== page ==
Yes, there will be a split. The gap is huge and many do not have access to this critical and sensitive skill. There will be more kids that won’t be able to pay to learn this. Even if you offer to teach them free, they do not have laptops, robots, internet, etc, to even join the classes and learn.

There is the issue of who will have to pay to provide these tools for them to learn. That is why we seek grants and partnerships with NGOs to move into the public education space and provide this service. We have plans to bridge that gap. It requires computers, gadgets, etc. Tech is expensive.

Kids learning to code

Q: Coming down to earth, what do you teach here?

At 9jacodekids Academy, we teach Coding, App Development, Robotics, Website Design, etc. We run on weekends and on holidays. We have in-person classes and online classes. We have many students from countries abroad; we have them from the US, UK, etc.

Q: What is the duration of courses here? 

We have a progressive curriculum; Tech is very vast. There is always something new to teach, to update.

It has entry, but no exit time. You can be with us for four years, still you have more to learn. 

However, there is completion of courses. There are different stages. You have some for two weeks, one month, eight weeks, etc.

Q: How are the students/pupils coping and responding?

They are doing great; they are excited. It’s rather the parents that have doubts. The kids are already addicted to phones and games. When we teach them, they are happy because we latch on to what they like to do already.

Now, they build Apps, they create games that their friends can play. They boast about what they did. Two of our students have been featured on BBC. One built a store-keeper App that helps keep stock of inventory in his mom’s cake shop. The other built a robot that folds clothes. They have won global attention.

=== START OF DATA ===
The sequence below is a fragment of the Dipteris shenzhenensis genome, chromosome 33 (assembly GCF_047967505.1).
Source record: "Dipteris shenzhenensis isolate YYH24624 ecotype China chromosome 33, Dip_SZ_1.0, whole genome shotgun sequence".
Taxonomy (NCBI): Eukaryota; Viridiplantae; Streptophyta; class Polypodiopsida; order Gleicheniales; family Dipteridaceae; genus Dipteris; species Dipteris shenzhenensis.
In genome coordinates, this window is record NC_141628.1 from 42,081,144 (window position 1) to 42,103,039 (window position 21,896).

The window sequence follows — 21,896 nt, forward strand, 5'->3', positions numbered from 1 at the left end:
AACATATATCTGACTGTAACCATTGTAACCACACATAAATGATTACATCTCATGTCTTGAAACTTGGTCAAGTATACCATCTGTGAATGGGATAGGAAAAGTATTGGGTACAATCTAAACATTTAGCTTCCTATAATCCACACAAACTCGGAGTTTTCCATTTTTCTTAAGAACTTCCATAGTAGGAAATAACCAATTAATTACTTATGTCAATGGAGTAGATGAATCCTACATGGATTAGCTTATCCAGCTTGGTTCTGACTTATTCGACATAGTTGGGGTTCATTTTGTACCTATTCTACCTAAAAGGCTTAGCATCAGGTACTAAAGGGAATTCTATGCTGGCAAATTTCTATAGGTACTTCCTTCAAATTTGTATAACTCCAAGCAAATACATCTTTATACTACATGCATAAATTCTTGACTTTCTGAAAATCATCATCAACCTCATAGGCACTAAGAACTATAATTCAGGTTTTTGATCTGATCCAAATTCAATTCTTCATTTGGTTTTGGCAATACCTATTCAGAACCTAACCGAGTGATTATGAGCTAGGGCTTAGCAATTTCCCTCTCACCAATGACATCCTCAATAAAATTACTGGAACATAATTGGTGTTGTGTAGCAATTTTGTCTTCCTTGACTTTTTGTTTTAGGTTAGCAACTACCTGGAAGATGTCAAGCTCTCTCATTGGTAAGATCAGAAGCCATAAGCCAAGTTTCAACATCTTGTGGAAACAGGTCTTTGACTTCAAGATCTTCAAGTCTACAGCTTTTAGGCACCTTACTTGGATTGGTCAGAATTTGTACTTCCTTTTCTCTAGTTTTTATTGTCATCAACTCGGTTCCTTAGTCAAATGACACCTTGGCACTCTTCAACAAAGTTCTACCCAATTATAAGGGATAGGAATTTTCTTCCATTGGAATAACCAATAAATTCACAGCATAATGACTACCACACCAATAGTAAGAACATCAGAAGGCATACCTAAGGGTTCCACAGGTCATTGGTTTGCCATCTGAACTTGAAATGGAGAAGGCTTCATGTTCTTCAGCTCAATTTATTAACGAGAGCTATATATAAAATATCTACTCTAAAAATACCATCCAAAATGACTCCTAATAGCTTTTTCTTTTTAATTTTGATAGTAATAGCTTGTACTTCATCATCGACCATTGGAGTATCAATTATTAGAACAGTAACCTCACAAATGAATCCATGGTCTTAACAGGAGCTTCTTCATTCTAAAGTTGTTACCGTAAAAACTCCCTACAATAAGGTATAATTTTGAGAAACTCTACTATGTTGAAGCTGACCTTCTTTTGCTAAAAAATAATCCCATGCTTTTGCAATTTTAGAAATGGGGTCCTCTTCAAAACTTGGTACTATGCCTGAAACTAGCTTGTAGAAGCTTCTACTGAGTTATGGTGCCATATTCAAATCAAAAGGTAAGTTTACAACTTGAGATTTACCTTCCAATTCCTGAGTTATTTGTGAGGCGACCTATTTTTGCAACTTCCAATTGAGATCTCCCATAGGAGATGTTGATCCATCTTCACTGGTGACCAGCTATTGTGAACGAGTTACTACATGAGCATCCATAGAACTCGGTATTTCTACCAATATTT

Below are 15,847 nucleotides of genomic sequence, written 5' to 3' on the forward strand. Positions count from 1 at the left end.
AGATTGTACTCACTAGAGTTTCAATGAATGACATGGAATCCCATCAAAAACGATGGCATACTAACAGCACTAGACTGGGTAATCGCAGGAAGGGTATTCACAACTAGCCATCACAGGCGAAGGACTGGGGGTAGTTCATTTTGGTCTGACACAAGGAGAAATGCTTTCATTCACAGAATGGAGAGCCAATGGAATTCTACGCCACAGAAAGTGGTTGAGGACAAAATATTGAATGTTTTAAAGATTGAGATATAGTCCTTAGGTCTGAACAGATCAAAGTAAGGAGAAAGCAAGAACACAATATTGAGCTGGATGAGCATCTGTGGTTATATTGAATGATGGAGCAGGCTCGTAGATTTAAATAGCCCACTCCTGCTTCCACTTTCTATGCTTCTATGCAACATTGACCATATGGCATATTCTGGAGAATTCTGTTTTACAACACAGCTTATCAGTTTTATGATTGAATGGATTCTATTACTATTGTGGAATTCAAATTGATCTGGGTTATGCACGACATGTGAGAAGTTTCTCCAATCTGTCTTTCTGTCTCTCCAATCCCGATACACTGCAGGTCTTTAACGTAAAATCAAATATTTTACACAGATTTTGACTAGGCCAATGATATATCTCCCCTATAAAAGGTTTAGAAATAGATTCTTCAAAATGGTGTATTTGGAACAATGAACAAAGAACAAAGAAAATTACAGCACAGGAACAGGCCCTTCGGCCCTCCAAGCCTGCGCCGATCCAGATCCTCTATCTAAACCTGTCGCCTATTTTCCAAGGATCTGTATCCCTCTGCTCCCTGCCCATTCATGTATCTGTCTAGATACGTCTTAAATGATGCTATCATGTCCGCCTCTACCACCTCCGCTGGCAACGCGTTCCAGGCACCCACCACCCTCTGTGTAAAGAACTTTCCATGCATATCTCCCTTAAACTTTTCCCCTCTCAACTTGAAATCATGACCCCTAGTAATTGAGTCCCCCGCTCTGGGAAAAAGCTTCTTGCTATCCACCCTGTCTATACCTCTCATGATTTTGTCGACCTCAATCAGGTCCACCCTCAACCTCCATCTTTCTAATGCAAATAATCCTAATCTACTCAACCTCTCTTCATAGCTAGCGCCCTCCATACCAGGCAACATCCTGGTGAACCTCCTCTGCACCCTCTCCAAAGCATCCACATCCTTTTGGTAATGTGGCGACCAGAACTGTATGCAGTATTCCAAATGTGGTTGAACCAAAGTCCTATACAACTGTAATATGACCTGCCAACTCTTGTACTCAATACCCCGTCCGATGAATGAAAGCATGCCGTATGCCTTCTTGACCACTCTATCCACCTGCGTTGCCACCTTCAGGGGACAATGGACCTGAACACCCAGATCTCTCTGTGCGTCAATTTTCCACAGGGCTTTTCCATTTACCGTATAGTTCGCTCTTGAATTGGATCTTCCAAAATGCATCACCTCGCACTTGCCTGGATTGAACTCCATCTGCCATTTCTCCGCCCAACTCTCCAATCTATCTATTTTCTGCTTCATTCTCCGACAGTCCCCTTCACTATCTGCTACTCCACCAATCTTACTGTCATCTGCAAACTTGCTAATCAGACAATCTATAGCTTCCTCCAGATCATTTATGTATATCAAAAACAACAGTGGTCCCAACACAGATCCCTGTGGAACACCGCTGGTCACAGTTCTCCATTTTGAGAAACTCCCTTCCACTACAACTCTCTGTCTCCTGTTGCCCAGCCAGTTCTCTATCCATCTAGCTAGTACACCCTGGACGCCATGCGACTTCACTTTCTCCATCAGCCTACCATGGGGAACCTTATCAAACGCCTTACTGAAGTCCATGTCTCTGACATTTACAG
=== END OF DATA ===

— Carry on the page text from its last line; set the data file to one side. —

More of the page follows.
When classes are over, the children don’t want to go home. At home, they stay on their laptops for hours trying to do their assignments. Parents are amazed that there could something that can take their kids away from television, games, etc. Parents have come with testimonies of how their kids thinking abilities, and also their academics have improved.

Q: What about concerns about safety for kids out there in the online world?

Yes, parents are concerned about their kids safety online but there are a lot of parental control software that can be used to enhance security of kids online.

Q: When did you start?

We started operation in March 2016. We have taught over 5000 kids around the world. We also partnered with the Rivers State government in 2019 to train over 1000 primary school kids in coding. 

Our plan is to open more branches starting from Lagos.

We just raised funds from an investor to expand. A few from months now, we will launch in Lagos, then thereafter Abuja and Enugu.

Quote:

“Giving your child tech skills in the 21st century is not a luxury or just a nice thing to do. It’s critical and essential to their success in a world dominated by computers, software, AI (artificial intelligence) and robots”– CEO/Ugochukwu Nkwocha